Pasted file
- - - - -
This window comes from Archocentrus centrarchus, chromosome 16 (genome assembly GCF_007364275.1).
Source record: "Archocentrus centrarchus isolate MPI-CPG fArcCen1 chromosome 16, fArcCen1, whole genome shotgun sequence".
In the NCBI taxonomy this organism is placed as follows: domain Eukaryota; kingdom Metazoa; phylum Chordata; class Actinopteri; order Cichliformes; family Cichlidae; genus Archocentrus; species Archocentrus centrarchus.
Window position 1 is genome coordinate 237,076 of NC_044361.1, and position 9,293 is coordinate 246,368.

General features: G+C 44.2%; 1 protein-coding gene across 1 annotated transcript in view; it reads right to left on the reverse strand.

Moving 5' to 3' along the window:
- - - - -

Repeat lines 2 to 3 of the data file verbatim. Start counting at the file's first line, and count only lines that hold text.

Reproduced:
Source record: "Archocentrus centrarchus isolate MPI-CPG fArcCen1 chromosome 16, fArcCen1, whole genome shotgun sequence".
In the NCBI taxonomy this organism is placed as follows: domain Eukaryota; kingdom Metazoa; phylum Chordata; class Actinopteri; order Cichliformes; family Cichlidae; genus Archocentrus; species Archocentrus centrarchus.